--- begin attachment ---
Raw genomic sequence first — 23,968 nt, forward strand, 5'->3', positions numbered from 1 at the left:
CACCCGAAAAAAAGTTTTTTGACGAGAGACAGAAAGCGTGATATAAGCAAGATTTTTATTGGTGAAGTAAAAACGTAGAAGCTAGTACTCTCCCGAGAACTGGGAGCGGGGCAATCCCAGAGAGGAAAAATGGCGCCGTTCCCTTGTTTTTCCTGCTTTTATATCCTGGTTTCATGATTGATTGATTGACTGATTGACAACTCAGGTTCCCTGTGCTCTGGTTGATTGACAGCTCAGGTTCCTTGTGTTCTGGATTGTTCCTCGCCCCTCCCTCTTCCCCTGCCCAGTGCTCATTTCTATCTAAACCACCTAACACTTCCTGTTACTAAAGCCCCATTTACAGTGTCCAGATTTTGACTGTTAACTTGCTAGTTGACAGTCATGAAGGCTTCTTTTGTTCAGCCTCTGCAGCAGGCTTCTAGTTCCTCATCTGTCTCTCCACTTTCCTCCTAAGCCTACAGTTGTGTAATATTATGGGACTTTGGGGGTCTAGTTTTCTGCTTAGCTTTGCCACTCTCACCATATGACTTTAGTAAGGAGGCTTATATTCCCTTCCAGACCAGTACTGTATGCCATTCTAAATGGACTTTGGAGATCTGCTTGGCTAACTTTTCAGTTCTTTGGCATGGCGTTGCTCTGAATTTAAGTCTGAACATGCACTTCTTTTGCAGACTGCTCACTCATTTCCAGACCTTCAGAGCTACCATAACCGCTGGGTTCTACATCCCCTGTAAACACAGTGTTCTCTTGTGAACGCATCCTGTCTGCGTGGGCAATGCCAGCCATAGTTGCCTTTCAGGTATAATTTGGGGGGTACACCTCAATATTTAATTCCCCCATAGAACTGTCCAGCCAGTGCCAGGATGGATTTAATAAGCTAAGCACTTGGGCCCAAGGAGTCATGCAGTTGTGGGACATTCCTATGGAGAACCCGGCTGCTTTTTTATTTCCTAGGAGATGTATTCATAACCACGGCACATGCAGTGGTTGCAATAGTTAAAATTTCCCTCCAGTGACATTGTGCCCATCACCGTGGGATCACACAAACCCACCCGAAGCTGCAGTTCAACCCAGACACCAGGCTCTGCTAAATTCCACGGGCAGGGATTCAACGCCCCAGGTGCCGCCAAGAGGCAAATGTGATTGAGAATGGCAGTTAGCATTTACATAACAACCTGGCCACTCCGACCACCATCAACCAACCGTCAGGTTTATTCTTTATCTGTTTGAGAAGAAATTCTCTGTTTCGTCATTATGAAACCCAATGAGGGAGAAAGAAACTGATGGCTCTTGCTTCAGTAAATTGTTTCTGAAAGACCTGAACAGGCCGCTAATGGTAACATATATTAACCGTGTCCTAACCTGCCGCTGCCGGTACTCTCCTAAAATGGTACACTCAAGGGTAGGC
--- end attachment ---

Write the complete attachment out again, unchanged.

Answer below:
Raw genomic sequence first — 23,968 nt, forward strand, 5'->3', positions numbered from 1 at the left:
CACCCGAAAAAAAGTTTTTTGACGAGAGACAGAAAGCGTGATATAAGCAAGATTTTTATTGGTGAAGTAAAAACGTAGAAGCTAGTACTCTCCCGAGAACTGGGAGCGGGGCAATCCCAGAGAGGAAAAATGGCGCCGTTCCCTTGTTTTTCCTGCTTTTATATCCTGGTTTCATGATTGATTGATTGACTGATTGACAACTCAGGTTCCCTGTGCTCTGGTTGATTGACAGCTCAGGTTCCTTGTGTTCTGGATTGTTCCTCGCCCCTCCCTCTTCCCCTGCCCAGTGCTCATTTCTATCTAAACCACCTAACACTTCCTGTTACTAAAGCCCCATTTACAGTGTCCAGATTTTGACTGTTAACTTGCTAGTTGACAGTCATGAAGGCTTCTTTTGTTCAGCCTCTGCAGCAGGCTTCTAGTTCCTCATCTGTCTCTCCACTTTCCTCCTAAGCCTACAGTTGTGTAATATTATGGGACTTTGGGGGTCTAGTTTTCTGCTTAGCTTTGCCACTCTCACCATATGACTTTAGTAAGGAGGCTTATATTCCCTTCCAGACCAGTACTGTATGCCATTCTAAATGGACTTTGGAGATCTGCTTGGCTAACTTTTCAGTTCTTTGGCATGGCGTTGCTCTGAATTTAAGTCTGAACATGCACTTCTTTTGCAGACTGCTCACTCATTTCCAGACCTTCAGAGCTACCATAACCGCTGGGTTCTACATCCCCTGTAAACACAGTGTTCTCTTGTGAACGCATCCTGTCTGCGTGGGCAATGCCAGCCATAGTTGCCTTTCAGGTATAATTTGGGGGGTACACCTCAATATTTAATTCCCCCATAGAACTGTCCAGCCAGTGCCAGGATGGATTTAATAAGCTAAGCACTTGGGCCCAAGGAGTCATGCAGTTGTGGGACATTCCTATGGAGAACCCGGCTGCTTTTTTATTTCCTAGGAGATGTATTCATAACCACGGCACATGCAGTGGTTGCAATAGTTAAAATTTCCCTCCAGTGACATTGTGCCCATCACCGTGGGATCACACAAACCCACCCGAAGCTGCAGTTCAACCCAGACACCAGGCTCTGCTAAATTCCACGGGCAGGGATTCAACGCCCCAGGTGCCGCCAAGAGGCAAATGTGATTGAGAATGGCAGTTAGCATTTACATAACAACCTGGCCACTCCGACCACCATCAACCAACCGTCAGGTTTATTCTTTATCTGTTTGAGAAGAAATTCTCTGTTTCGTCATTATGAAACCCAATGAGGGAGAAAGAAACTGATGGCTCTTGCTTCAGTAAATTGTTTCTGAAAGACCTGAACAGGCCGCTAATGGTAACATATATTAACCGTGTCCTAACCTGCCGCTGCCGGTACTCTCCTAAAATGGTACACTCAAGGGTAGGC